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As the game evolves I think there have been great features added, but that there have also been things added that have just served to make the game easier. Correcting bugs and crashes are fine, but introducing new elements is a tricky business. Most of the updates and requests I see are meant to make the game easier...help to survive longer. I originally started TLD because it was often said the be "the most difficult survival game", but I'm not sure if that is still true. For instance the metal containers used to be such a nondescript grey that they just blended into the background, making them very easy to miss. Now they are a bright vibrant green that can be seen from a mile away. Including custom settings also makes the game easier. Even if you set them to the most difficult settings, the game is easier by the simple virtue of knowing  what settings exist and what to expect form them. I found everything to be more challenging when I didn't know aspects of the game had what kind of algorithm governing it. When I didn't know spawn rates for each level, or that ambient fire temps would or would not overcome air temp. I once hear someone say that the first time playing the long dark is always the best because you are truly exploring the unknown. But now all the mystery is laid bare for all to see. As the saying goes "be careful what you ask for..."

Anyway...some change is good, but sometimes it changes what is good.

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3 hours ago, FluffyComeHome said:

Anyway...some change is good, but sometimes it changes what is good.

And yet change is necessary for the sake of change: if we were to take the new cooking mechanism, it’s great to be able to cook any food on any kind of stove; there’s no need to carry pots, and you could even cook meat with your nearest forge. 

But with a new system, we will have to carry pots and cans with us around while having to wait for your food to cook (while also making sure it doesn’t get burnt). The new system is necessary because this game needs change, because simply pressing a few buttons on your computer screen does not make this game an engaging survival experience.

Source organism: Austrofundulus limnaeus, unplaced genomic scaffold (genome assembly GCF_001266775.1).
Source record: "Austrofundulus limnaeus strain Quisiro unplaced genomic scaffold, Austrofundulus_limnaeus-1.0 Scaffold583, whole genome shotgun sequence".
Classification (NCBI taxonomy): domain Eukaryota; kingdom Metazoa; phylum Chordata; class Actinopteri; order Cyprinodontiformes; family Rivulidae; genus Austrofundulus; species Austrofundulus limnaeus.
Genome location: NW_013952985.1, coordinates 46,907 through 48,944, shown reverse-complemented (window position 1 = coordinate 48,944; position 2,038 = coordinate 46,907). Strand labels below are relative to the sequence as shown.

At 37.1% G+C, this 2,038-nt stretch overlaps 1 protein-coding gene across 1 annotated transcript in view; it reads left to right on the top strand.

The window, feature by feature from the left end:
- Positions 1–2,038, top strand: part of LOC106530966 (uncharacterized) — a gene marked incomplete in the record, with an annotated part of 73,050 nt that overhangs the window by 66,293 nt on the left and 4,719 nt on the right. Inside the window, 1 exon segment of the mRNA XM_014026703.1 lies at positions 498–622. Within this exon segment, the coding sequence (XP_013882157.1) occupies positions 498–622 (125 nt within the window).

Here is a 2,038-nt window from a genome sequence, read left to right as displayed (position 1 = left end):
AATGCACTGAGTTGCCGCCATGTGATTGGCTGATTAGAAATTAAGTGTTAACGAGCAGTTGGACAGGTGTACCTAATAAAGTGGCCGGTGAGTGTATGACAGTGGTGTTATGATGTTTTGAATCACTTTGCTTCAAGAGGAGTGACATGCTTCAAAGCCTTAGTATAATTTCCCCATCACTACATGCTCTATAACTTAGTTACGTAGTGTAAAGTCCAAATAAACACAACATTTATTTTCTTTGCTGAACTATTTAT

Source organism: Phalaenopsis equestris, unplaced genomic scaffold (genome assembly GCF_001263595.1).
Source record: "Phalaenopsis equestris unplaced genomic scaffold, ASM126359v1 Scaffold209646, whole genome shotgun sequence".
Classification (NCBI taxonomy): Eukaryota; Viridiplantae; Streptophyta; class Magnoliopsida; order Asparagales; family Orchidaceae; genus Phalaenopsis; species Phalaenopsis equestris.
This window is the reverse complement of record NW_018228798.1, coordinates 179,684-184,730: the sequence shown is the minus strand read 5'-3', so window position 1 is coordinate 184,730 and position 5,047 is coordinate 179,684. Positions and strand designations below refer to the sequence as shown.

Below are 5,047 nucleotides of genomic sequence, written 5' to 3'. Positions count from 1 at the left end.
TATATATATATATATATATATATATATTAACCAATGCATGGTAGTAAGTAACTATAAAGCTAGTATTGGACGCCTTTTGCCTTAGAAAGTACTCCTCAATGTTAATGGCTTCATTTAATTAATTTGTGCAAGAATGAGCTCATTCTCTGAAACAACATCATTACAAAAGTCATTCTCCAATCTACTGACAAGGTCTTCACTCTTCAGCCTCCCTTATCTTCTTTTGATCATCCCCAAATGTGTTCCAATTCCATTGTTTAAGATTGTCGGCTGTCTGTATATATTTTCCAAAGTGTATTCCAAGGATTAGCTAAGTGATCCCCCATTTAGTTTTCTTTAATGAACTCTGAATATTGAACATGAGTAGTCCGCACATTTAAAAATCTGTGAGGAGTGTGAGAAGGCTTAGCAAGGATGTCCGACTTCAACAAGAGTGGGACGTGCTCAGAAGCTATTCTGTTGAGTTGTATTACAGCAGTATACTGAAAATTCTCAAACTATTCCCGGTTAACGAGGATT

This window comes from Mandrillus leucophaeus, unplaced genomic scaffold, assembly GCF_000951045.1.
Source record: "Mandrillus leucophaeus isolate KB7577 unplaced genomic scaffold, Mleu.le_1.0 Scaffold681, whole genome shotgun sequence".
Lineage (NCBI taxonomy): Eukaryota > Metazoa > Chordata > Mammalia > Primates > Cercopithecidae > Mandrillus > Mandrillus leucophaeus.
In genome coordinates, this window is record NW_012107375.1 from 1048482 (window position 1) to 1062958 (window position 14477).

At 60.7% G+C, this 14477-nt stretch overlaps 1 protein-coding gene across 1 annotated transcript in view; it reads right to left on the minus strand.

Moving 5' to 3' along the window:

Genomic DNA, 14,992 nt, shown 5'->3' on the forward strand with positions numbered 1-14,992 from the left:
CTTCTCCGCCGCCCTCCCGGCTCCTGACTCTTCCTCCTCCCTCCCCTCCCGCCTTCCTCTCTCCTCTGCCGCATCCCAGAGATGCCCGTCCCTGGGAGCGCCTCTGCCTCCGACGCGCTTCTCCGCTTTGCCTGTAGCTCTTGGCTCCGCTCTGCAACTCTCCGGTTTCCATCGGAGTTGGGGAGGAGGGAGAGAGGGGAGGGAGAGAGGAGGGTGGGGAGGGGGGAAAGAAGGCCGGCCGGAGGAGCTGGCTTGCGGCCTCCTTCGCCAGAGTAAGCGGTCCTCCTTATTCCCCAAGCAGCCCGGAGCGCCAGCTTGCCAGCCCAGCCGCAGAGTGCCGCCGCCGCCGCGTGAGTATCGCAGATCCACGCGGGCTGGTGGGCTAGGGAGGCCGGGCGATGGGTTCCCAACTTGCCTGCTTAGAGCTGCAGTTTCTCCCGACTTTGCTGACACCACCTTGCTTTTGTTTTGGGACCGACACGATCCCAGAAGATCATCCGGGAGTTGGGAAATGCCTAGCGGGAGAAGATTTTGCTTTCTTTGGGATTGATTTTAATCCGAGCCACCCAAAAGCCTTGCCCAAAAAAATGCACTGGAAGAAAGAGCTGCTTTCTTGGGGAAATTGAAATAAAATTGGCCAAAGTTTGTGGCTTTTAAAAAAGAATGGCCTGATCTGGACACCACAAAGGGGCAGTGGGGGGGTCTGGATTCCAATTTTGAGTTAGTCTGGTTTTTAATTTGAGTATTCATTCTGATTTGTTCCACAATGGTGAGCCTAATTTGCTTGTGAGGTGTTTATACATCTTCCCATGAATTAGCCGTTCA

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On 5/20/2018 at 4:13 PM, EricTheGreat12 said:

And yet change is necessary for the sake of change ...

I could not agree less. Why change something which is already working?

"If it ain't broke, don't fix it."

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20 minutes ago, Aagje said:

I could not agree less. Why change something which is already working?

"If it ain't broke, don't fix it."

Read my above post on the cooking mechanic.

 

The game works perfectly fine with the current cooking mechanic, but the new cooking mechanic will be better, and will be more realistic :)

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I guess the main problem is that after playing for a while, we know every detail about the maps, where to find anything we need, how long it takes to travel from A to B, if there are some shelters on the way, etc. We are now able to optimize every action we take, lowering the risks. So many players with a bit of experience now crave for new mecanisms, new places to explore, new tools to try, novelty ! I also do, as I go back to the game in frenzy after every major update to try everything new (hello maps ! hello moose !).

IMO, a new sandbox mode with random generated maps could also be the way to go, to help keep interest in the game even after playing it hundreds times. That would revive the feeling of "the first time", when we felt thrown in the wild without any idea of where to go, where to find shelter and tools, etc.

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On 3/19/2018 at 9:18 PM, cekivi said:

Where's @Timber Wolf when you need him to do some testing! :D

Here I am, @cekiviB|

As far as I know, coal always re-spawns in all locations it is initially spawned in.  Which is pretty much all caves and mines, with one notable exception - no coal spawns in the cave between PV and the Dam.